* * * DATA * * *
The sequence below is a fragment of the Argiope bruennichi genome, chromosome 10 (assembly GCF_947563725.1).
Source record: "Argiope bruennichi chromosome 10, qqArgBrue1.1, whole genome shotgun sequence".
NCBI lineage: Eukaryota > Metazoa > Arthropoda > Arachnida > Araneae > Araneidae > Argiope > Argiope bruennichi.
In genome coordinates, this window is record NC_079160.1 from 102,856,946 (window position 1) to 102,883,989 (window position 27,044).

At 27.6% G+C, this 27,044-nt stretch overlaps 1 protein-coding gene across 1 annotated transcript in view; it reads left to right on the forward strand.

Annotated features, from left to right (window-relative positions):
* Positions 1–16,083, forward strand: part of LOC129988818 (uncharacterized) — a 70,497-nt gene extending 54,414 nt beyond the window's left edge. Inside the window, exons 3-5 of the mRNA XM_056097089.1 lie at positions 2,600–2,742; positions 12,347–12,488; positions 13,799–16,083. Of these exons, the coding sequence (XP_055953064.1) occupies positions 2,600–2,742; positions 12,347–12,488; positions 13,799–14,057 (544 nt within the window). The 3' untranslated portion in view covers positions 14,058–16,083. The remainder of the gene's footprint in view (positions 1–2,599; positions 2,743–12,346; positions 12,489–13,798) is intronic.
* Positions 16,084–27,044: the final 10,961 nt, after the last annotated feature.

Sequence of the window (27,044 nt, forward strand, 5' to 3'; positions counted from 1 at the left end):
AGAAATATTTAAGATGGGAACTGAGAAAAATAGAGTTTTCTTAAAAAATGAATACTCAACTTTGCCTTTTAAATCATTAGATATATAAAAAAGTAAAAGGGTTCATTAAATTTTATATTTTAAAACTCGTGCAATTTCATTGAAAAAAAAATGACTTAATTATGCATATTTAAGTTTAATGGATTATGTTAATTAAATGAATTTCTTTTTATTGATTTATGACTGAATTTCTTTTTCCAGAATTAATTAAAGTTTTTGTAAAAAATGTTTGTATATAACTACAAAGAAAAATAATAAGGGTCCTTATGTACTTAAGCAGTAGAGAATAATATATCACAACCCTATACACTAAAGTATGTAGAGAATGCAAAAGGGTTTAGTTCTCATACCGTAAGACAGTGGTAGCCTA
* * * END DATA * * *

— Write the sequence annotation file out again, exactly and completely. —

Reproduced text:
The sequence below is a fragment of the Argiope bruennichi genome, chromosome 10 (assembly GCF_947563725.1).
Source record: "Argiope bruennichi chromosome 10, qqArgBrue1.1, whole genome shotgun sequence".
NCBI lineage: Eukaryota > Metazoa > Arthropoda > Arachnida > Araneae > Araneidae > Argiope > Argiope bruennichi.
In genome coordinates, this window is record NC_079160.1 from 102,856,946 (window position 1) to 102,883,989 (window position 27,044).

At 27.6% G+C, this 27,044-nt stretch overlaps 1 protein-coding gene across 1 annotated transcript in view; it reads left to right on the forward strand.

Annotated features, from left to right (window-relative positions):
* Positions 1–16,083, forward strand: part of LOC129988818 (uncharacterized) — a 70,497-nt gene extending 54,414 nt beyond the window's left edge. Inside the window, exons 3-5 of the mRNA XM_056097089.1 lie at positions 2,600–2,742; positions 12,347–12,488; positions 13,799–16,083. Of these exons, the coding sequence (XP_055953064.1) occupies positions 2,600–2,742; positions 12,347–12,488; positions 13,799–14,057 (544 nt within the window). The 3' untranslated portion in view covers positions 14,058–16,083. The remainder of the gene's footprint in view (positions 1–2,599; positions 2,743–12,346; positions 12,489–13,798) is intronic.
* Positions 16,084–27,044: the final 10,961 nt, after the last annotated feature.

Sequence of the window (27,044 nt, forward strand, 5' to 3'; positions counted from 1 at the left end):
AGAAATATTTAAGATGGGAACTGAGAAAAATAGAGTTTTCTTAAAAAATGAATACTCAACTTTGCCTTTTAAATCATTAGATATATAAAAAAGTAAAAGGGTTCATTAAATTTTATATTTTAAAACTCGTGCAATTTCATTGAAAAAAAAATGACTTAATTATGCATATTTAAGTTTAATGGATTATGTTAATTAAATGAATTTCTTTTTATTGATTTATGACTGAATTTCTTTTTCCAGAATTAATTAAAGTTTTTGTAAAAAATGTTTGTATATAACTACAAAGAAAAATAATAAGGGTCCTTATGTACTTAAGCAGTAGAGAATAATATATCACAACCCTATACACTAAAGTATGTAGAGAATGCAAAAGGGTTTAGTTCTCATACCGTAAGACAGTGGTAGCCTA